The phrase rock ‘n’ roll first popped up in the pages of TIME in 1955, with a mention that the music business had turned to a trend “known to the teen-age public as ‘cat music’ or ‘rock ‘n’ roll,'” distinguished by “a clanking, socked-out beat, a braying, honking saxophone, a belted vocal, and, too often, suggestive lyrics.”
The idea that rock was largely the music of teenagers became accepted truth. But when TIME devoted its May 21, 1965, cover story to the topic—precisely a half-century ago now—it turned out that it was mostly a myth.
Sure, teens liked the music of the bands listed by the magazine (and what a list: “The Trashmen. The Kinks. Goldie and the Gingerbreads. The Ripchords. Bent Fabric. Reparata and the Delrons. Barry and the Remains. The Pretty Things. The Emotions. The Detergents. Sam the Sham and the Pharaohs. The Guess Who’s. Cannibal and the Headhunters. Them. The Orlons. The Liver-birds. Wump and the Werbles”). In countries like Bulgaria, Cold-War-era governments launched propaganda campaigns to dissuade their young citizens from mimicking the haircuts of the capitalist Beatles. Even in the U.S., a Senate subcommittee was formed to investigate whether the music contributed to juvenile delinquency. Academics studied the subject too, investigating whether the new music was messing with young Americans’ morals.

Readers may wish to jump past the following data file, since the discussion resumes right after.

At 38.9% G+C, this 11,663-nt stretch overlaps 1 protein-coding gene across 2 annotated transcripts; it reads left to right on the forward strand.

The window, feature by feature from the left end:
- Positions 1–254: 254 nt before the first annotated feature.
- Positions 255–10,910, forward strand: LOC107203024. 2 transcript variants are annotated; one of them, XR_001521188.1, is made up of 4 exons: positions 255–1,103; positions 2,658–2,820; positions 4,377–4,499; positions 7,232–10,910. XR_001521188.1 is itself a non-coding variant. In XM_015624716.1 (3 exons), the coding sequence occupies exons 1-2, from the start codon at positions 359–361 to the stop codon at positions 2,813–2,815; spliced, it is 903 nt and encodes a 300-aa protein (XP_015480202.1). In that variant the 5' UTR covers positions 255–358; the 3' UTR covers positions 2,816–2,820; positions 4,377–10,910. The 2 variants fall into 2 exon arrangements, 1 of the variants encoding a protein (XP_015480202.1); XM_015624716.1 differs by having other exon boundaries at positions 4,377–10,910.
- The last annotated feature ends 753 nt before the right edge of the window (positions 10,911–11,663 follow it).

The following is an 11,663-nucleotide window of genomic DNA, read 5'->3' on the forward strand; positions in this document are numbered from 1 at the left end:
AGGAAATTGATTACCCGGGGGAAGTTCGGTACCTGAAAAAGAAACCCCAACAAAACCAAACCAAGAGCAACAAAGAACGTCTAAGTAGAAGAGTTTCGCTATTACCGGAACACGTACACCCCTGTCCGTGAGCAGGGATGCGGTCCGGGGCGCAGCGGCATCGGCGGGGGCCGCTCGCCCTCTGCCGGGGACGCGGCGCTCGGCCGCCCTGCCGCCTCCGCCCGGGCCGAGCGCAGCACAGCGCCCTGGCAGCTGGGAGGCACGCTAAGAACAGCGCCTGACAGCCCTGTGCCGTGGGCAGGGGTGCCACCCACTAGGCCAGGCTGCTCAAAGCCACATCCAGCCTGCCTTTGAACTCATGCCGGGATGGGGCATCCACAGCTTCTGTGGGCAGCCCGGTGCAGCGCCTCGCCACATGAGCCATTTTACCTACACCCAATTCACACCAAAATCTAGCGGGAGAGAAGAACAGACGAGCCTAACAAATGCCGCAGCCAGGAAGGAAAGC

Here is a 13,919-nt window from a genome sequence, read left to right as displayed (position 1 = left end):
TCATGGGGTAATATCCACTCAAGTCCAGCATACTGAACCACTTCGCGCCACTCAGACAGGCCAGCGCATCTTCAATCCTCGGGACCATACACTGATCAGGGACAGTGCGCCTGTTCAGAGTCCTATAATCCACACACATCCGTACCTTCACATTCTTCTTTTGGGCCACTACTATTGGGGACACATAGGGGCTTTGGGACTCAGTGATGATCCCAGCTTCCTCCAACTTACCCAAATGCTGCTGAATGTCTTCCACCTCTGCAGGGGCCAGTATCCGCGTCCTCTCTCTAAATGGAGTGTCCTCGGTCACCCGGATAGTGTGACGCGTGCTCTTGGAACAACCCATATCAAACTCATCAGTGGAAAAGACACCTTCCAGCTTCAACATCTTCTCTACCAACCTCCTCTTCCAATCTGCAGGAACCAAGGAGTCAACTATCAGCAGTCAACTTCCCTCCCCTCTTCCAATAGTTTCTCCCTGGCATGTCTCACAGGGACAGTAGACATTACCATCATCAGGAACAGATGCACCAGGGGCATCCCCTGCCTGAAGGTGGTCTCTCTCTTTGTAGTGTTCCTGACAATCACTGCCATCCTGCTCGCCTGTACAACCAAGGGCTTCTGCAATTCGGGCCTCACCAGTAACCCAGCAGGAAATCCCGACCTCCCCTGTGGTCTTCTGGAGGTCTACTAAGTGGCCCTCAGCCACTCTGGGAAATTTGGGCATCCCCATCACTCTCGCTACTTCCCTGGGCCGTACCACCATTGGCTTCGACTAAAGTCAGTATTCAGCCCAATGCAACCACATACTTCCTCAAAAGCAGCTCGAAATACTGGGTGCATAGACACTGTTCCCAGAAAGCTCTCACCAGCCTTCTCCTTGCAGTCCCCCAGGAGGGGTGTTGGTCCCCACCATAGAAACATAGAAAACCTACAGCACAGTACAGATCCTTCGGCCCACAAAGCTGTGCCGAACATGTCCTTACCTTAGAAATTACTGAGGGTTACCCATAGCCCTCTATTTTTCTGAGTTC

It’s just that the listeners weren’t only teenagers. The stereotype of the old fogey who hates all that noise turned out not to be true. Even the too-cool-for-pop-music college kids who flocked to folk and jazz were coming around; “On campus, where it once was squaresville to flip for the rock scene, it now is the wiggiest of kicks,” TIME declared.
In fact, when grown-ups started admitting in the ’60s that they actually liked rock, the record companies responded with a big “I told you so,” as the magazine explained:
By 1965, pop music was truly popular: it was the music of everyone everywhere. But while record-label honchos could certainly gloat about that fact, not everyone was happy about it. “We no sooner develop a new dance or something,” one teenager lamented to TIME’s rock reporter, “and our parents are doing it.”
Read the whole story, here in the TIME Vault: The Sound of the Sixties
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